Sunday, June 7, 2009
The Solemnity of the Most Holy Trinity is pretty special to me. In fact, the name I chose to inspire and dedicate myself to is the Blessed Trinity. My religious name is Sister Faith in the Blessed Trinity. Coincidentally, I recently learned (thank you Sister Vivian, RJM)that my great Aunt Blanche's religious name was Mother Mary of the Trinity.
I love the fact that we are celebrating a doctrine and not an event or a saint. That makes it a special day. Today we honor God: the Father, the Son, and the Holy Spirit.
History shows us that the Trinity is controversial. Not every religion is Trinitarian. And I can see that the concept of three distinct persons into one is mind boggling. But so is quantum physics. What of it? What good would be a religion without mystery. And by mystery, I don't mean puzzle, but rather beyond comprehension. If you understood God, would He still be God?
It has been said that mystery is not a wall to run up against, but an ocean in which to swim. The common wisdom is that if you talk about the Trinity for longer than a few minutes you will slip into heresy because you are probing the depths of God too deeply.
The Trinity is defined in the Nicene Creed. Basically the Trinity is the belief that God is one in essence, but distinct in person. He is an individual reality. We believe that the Father, the Son, and the Holy Spirit are somehow distinct from one another (not divided though), yet completely united in will and essence. How can this be? Well, think of the sight of two eyes. The eyes are distinct, yet one and undivided in their sight. Another illustration to explain the Trinity is St. Patrick's description of the three leaf clover. One flower made up of three separate leaves.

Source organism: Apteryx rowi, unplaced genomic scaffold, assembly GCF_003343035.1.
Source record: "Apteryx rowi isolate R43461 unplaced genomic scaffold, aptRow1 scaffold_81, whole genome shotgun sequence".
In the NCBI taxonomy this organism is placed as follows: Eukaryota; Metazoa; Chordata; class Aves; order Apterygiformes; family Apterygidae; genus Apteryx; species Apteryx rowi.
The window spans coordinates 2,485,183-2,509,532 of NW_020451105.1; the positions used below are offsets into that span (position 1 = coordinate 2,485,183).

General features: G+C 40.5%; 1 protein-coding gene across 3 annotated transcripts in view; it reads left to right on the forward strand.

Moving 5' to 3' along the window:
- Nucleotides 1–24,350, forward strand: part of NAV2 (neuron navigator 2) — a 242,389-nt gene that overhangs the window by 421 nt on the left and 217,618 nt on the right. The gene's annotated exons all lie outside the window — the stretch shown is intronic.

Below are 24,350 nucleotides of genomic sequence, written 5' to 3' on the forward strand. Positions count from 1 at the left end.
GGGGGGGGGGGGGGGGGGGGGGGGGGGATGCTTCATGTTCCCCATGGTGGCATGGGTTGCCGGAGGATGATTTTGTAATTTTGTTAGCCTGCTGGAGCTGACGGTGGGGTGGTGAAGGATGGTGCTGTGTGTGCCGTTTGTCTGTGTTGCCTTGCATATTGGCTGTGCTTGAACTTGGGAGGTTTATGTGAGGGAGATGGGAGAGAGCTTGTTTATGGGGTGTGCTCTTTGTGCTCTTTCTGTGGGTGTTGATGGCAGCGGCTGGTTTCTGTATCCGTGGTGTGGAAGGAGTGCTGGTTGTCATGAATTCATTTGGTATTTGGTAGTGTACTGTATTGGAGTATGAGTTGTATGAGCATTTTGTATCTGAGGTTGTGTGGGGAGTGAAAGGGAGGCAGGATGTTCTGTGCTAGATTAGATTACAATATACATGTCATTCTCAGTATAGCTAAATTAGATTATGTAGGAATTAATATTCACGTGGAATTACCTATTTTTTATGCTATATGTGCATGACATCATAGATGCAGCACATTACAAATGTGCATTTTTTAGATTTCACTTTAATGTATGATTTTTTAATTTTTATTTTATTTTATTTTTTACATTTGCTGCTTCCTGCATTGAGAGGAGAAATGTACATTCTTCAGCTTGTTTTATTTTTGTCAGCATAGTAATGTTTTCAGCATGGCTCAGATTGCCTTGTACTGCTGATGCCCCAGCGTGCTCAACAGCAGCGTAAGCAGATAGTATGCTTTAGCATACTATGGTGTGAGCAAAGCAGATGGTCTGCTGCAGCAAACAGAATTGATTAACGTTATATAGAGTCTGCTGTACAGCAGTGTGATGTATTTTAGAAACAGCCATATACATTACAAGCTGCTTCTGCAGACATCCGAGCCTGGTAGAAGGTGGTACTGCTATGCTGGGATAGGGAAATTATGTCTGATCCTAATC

The Nicene definition of the Trinity developed over time, based on Scripture and Tradition. The Scriptures call the Father, the Son, and the Holy Spirit "God," yet the three are also clearly distinct. For instance, St. John gives Jesus the titles theos and monogenes theos (God and Only-Begotten God) and has Jesus saying that the Father and Son are one, yet in his gospel Jesus also states that the Father and Son are not one witness, but two (John 1:1, 18; 8:17-18; 10:30). So John tells us that Jesus is God but not God the Father? Jesus is one with the Father, but they constitute two witnesses? It is scriptures such as these that led to the development of the Trinity doctrine. The Church had to reconcile the Divinity of Christ and the Holy Spirit with Jewish monotheism. Over time, and with the aid of the Holy Spirit, the Church reflected on the implications of God's nature, and even began using the word Trinity by the middle of the 2nd century to describe the relationship between the Father, Son, and Spirit. When in the 4th century a presbyter named Arius denied the Father and Son were both true God and co-eternal, his bishop Alexander of Alexandria challenged him and deposed him. Eventually the Arian controversy spread, and the emperor Constantine, newly fascinated with Christianity, convened a council of bishops in AD 325 in Nicaea to deal with Arianism. It is there that the Church drew up the beginnings of the current Nicene Creed. In the latter half of the 4th century the Church dealt with those who specifically denied the divinity of the Holy Spirit, adding more text to the creed.
The implications of believing in Arius' God, a God unwilling to involve himself in our redemption, but who instead sent an angel of the highest order, did not escape the earliest Christians. As St. Athanasius was fond of saying "that which has not been assumed has not been redeemed," meaning that unless God truly became completely human, we could not be fully redeemed, because only God Himself is capable of truly redeeming humanity; an angel does not have this ability. Thus, the Trinity is not about Greek philosophy or pointless metaphysical speculation, but about the heart of our salvation.
I repeat: "The Trinity is not about Greek or pagan philosophy, or pointless metaphysicl speculation, but about the heart of our salvation." Amen!
(Info from Churchyear.net)